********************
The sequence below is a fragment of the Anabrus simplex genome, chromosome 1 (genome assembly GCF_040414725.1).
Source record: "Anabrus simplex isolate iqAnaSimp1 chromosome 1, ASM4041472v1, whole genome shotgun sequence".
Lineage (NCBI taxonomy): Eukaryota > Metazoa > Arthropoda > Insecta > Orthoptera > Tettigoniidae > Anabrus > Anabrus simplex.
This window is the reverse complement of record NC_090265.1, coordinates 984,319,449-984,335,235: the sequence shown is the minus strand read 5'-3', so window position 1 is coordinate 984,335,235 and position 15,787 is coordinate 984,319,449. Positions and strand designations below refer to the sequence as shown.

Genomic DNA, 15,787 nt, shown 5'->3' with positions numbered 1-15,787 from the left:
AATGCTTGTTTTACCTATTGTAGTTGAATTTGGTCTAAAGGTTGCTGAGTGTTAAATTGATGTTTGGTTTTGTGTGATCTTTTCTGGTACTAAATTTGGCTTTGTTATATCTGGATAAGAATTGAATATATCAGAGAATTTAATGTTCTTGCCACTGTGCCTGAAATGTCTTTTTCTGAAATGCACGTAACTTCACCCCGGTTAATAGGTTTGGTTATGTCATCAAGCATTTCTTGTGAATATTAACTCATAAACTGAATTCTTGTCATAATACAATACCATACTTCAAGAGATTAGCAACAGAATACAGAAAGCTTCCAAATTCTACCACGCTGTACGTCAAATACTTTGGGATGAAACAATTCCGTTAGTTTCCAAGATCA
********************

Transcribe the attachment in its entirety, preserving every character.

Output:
The sequence below is a fragment of the Anabrus simplex genome, chromosome 1 (genome assembly GCF_040414725.1).
Source record: "Anabrus simplex isolate iqAnaSimp1 chromosome 1, ASM4041472v1, whole genome shotgun sequence".
Lineage (NCBI taxonomy): Eukaryota > Metazoa > Arthropoda > Insecta > Orthoptera > Tettigoniidae > Anabrus > Anabrus simplex.
This window is the reverse complement of record NC_090265.1, coordinates 984,319,449-984,335,235: the sequence shown is the minus strand read 5'-3', so window position 1 is coordinate 984,335,235 and position 15,787 is coordinate 984,319,449. Positions and strand designations below refer to the sequence as shown.

Genomic DNA, 15,787 nt, shown 5'->3' with positions numbered 1-15,787 from the left:
AATGCTTGTTTTACCTATTGTAGTTGAATTTGGTCTAAAGGTTGCTGAGTGTTAAATTGATGTTTGGTTTTGTGTGATCTTTTCTGGTACTAAATTTGGCTTTGTTATATCTGGATAAGAATTGAATATATCAGAGAATTTAATGTTCTTGCCACTGTGCCTGAAATGTCTTTTTCTGAAATGCACGTAACTTCACCCCGGTTAATAGGTTTGGTTATGTCATCAAGCATTTCTTGTGAATATTAACTCATAAACTGAATTCTTGTCATAATACAATACCATACTTCAAGAGATTAGCAACAGAATACAGAAAGCTTCCAAATTCTACCACGCTGTACGTCAAATACTTTGGGATGAAACAATTCCGTTAGTTTCCAAGATCA